A fourth lumen 64 is used for receiving two electrical conductors or two optical fibers 66, which lead to the temperature sensor 68, which is situated in a cavity in the distal end of the tip electrode 14. With the aid of the temperature sensor 68, tissue ablation may be performed in way known per se with temperature control. The temperature sensor 68 is connected using an electrically insulating, but heat conducting adhesive 70 to the tip electrode 14. For reasons of magnetic resonance compatibility, the temperature sensor 68 is preferably an optical temperature sensor which is connected via two optical fibers to the proximal end of the electrode catheter 12. If an electrical temperature sensor, such as a thermocouple, is to be used as an alternative, this sensor must be connected to the proximal end of the electrode catheter 12 using two electrical conductors. These electrical conductors are preferably metallic conductors. However, they may be implemented as so thin and may be thermally insulated so well in relation to the outside of the electrode catheter 12 that heating of this conductor 66 in the course of magnetic resonance tomography is insignificant.
In the electrode configuration shown, the tip electrode 14 is used both as a sensing electrode and also as a (unipolar) ablation electrode, while the ring electrode 16 is used exclusively as a sensing electrode. The electrical conductor 62 may thus also have smaller cross-sectional dimensions than the electrical conductor 44.
The ring electrode 16 is pushed onto the outside of the multi-lumen hose 58. In the same way, the cap-shaped tip electrode 14 is pushed onto the distal end of the multi-lumen hose 58. For contacting the particular electrodes 14 and 16, the corresponding lumens 56 and 60, respectively, have lateral openings in the area of the electrodes 14 and 16 (not shown in the figures). A peripheral depression which results externally on the electrode catheter 12 in a longitudinal section located between the two electrodes 14 and 16 is filled up using a UV-curable plastic 72. In the same way, the transition from the proximal end of the ring electrode 16 to the outer surface of the multi-lumen hose 58 is filled up with UV-curable plastic 72.
As previously described, the control wire 28 is connected at its distal end to the electrode catheter 12, so that the control wire 28 may cause a lateral deflection of the distal end section 24 of the electrode catheter 12 as an eccentrically situated tension wire. The connection of the distal end of the control or tension wire 28 to the electrode catheter 12 required for this purpose is produced by gluing the distal end of the control wire 28 to the lumen 26 in the area of the distal end of the control wire 28. For this purpose, the intermediate space between the control wire 28 and the wall of the lumen 26 is filled up with an adhesive 24. In order that this adhesive 74 remains at the location of the adhesive bond even in the uncured state, two hose sections 76 are pushed into the lumen 26 and onto the control wire 28 in such way that the hose sections 26 have a longitudinal section from one another and enclose the intended gluing point between them to form a seal.
The conductors 44 and 62 made of carbon fibers are connected to typical copper conductors 90 both at their particular proximal ends and also at their particular distal ends. This connection is produced in the embodiment variation shown in
The advantage of the ablation catheter variation shown in
The remaining construction of the electrode catheter shown in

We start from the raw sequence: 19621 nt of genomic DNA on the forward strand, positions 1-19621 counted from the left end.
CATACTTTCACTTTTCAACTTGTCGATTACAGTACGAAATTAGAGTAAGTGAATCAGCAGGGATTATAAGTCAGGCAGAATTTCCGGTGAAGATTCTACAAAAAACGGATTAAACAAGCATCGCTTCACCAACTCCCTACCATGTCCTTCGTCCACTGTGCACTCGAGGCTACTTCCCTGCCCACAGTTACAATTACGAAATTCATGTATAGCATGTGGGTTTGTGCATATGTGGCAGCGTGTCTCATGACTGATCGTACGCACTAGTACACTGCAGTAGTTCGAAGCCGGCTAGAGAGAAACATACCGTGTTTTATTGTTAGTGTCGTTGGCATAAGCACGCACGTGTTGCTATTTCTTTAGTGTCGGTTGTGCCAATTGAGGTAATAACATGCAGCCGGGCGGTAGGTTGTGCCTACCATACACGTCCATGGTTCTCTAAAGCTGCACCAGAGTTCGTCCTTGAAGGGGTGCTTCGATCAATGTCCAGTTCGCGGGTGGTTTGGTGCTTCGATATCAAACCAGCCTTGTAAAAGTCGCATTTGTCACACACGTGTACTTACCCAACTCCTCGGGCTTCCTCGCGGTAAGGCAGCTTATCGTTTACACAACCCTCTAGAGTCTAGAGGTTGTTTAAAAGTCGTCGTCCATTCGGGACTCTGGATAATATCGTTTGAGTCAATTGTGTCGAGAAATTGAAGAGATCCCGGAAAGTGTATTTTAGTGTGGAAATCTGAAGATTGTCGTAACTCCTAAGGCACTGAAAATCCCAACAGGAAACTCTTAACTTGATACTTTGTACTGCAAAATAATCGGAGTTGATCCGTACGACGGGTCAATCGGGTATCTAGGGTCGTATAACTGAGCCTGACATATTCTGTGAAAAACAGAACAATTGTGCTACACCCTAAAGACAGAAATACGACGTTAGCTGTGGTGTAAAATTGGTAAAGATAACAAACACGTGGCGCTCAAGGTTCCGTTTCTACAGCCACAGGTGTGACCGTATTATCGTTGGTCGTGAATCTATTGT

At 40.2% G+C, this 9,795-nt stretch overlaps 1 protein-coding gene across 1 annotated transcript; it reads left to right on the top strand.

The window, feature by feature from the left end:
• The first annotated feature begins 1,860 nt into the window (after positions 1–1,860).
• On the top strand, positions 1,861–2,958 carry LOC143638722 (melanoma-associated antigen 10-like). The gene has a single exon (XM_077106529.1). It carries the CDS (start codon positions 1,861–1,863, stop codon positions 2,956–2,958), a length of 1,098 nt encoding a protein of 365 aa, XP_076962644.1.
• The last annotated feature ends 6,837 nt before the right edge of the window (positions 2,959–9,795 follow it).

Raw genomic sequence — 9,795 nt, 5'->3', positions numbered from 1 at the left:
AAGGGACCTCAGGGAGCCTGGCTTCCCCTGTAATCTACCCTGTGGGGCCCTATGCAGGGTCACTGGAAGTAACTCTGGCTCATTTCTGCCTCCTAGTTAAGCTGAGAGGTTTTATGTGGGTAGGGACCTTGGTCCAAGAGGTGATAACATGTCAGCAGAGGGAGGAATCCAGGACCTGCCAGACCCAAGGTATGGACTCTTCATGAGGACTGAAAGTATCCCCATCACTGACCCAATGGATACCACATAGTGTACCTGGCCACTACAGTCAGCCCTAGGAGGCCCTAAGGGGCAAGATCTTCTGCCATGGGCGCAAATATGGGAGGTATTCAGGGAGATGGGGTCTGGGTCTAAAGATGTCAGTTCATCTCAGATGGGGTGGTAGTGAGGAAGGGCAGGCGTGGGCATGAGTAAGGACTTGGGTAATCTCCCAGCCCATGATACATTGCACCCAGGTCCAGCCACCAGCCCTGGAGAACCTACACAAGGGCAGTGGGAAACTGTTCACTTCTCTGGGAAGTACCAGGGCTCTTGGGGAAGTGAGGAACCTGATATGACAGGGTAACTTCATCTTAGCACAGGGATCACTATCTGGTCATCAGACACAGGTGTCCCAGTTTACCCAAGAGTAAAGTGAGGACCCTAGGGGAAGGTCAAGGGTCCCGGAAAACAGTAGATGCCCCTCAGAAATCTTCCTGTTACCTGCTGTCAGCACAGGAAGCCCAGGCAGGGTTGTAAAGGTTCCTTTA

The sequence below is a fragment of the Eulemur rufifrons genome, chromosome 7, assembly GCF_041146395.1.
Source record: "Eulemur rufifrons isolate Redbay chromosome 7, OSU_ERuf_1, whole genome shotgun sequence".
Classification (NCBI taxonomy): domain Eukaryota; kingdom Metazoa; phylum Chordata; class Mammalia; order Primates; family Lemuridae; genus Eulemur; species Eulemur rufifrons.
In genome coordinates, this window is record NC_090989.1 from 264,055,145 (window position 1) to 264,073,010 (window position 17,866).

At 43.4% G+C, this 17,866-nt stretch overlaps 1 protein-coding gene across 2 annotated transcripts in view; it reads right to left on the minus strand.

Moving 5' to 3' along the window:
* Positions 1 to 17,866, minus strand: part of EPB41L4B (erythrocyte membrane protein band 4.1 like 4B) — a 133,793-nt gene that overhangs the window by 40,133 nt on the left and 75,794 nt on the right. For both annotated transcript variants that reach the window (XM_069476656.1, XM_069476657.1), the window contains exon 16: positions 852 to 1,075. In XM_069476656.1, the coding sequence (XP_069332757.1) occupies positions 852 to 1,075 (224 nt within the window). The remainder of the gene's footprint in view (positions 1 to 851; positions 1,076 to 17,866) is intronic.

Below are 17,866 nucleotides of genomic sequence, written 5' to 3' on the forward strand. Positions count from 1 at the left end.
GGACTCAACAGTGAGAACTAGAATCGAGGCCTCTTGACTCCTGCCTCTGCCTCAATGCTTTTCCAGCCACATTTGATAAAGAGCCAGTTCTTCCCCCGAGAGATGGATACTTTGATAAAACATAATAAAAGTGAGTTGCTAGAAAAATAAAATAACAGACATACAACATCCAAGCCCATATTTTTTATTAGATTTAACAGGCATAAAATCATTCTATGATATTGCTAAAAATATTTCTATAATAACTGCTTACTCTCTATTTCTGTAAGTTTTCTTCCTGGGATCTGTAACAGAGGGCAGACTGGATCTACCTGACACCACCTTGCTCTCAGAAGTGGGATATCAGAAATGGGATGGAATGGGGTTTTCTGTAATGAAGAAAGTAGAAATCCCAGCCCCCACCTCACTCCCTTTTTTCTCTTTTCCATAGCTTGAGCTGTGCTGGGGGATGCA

|Cited Patent||Filing date||Publication date||Applicant||Title|
|US4102331 *||Sep 21, 1976||Jul 25, 1978||Datascope Corporation||Device for transmitting electrical energy|
|US4467817 *||May 18, 1983||Aug 28, 1984||Cordis Corporation||Small diameter lead with introducing assembly|
|US4585013||May 18, 1983||Apr 29, 1986||Cordis Corporation||Lumenless pervenous electrical lead and method of implantation|
|US4721118||Mar 27, 1987||Jan 26, 1988||Cordis Leads, Inc.||Pervenous electrical pacing lead with foldable fins|
|US5336254||Sep 23, 1992||Aug 9, 1994||Medtronic, Inc.||Defibrillation lead employing electrodes fabricated from woven carbon fibers|
|US5413089 *||Mar 4, 1993||May 9, 1995||Harman Stove And Welding, Inc.||Wood and coal burning stove|
|US5433730 *||Oct 7, 1993||Jul 18, 1995||Intermedics, Inc.||Conductive pouch electrode for defibrillation|
|US5523534 *||Jun 28, 1993||Jun 4, 1996||Vital Connections, Inc.||Shielded carbon lead for medical electrodes|
|US6032063||Dec 1, 1998||Feb 29, 2000||Vital Connections, Inc.||Distributed resistance leadwire harness assembly for physiological monitoring during magnetic resonance imaging|
|US6592581 *||Dec 22, 2000||Jul 15, 2003||Cardiac Pacemakers, Inc.||Preformed steerable catheter with movable outer sleeve and method for use|
|US7142903 *||Mar 12, 2003||Nov 28, 2006||Biosense Webster, Inc.||Catheter with contractable mapping assembly|
|US7272427 *||Jun 19, 2001||Sep 18, 2007||Ge Healthcare Finland Oy||Conductor|
|US20040111141 *||Mar 31, 2003||Jun 10, 2004||Brabec Scott J.||Medical devices incorporating carbon nanotube material and methods of fabricating same|
|WO2001097688A1||Jun 19, 2001||Dec 27, 2001||Instrumentarium Corporation||Conductor|
|WO2002087676A2||Mar 29, 2002||Nov 7, 2002||C.R. Bard, Inc.||Electrophysiology catheter for mapping and/or ablation|
|Citing Patent||Filing date||Publication date||Applicant||Title|
|US8880185||Jun 25, 2013||Nov 4, 2014||Boston Scientific Scimed, Inc.||Renal denervation and stimulation employing wireless vascular energy transfer arrangement|
|US8939970||Feb 29, 2012||Jan 27, 2015||Vessix Vascular, Inc.||Tuned RF energy and electrical tissue characterization for selective treatment of target tissues|
|US8951251||Nov 7, 2012||Feb 10, 2015||Boston Scientific Scimed, Inc.||Ostial renal nerve ablation|
|US8974451||Oct 25, 2011||Mar 10, 2015||Boston Scientific Scimed, Inc.||Renal nerve ablation using conductive fluid jet and RF energy|
|US9023034||Nov 22, 2011||May 5, 2015||Boston Scientific Scimed, Inc.||Renal ablation electrode with force-activatable conduction apparatus|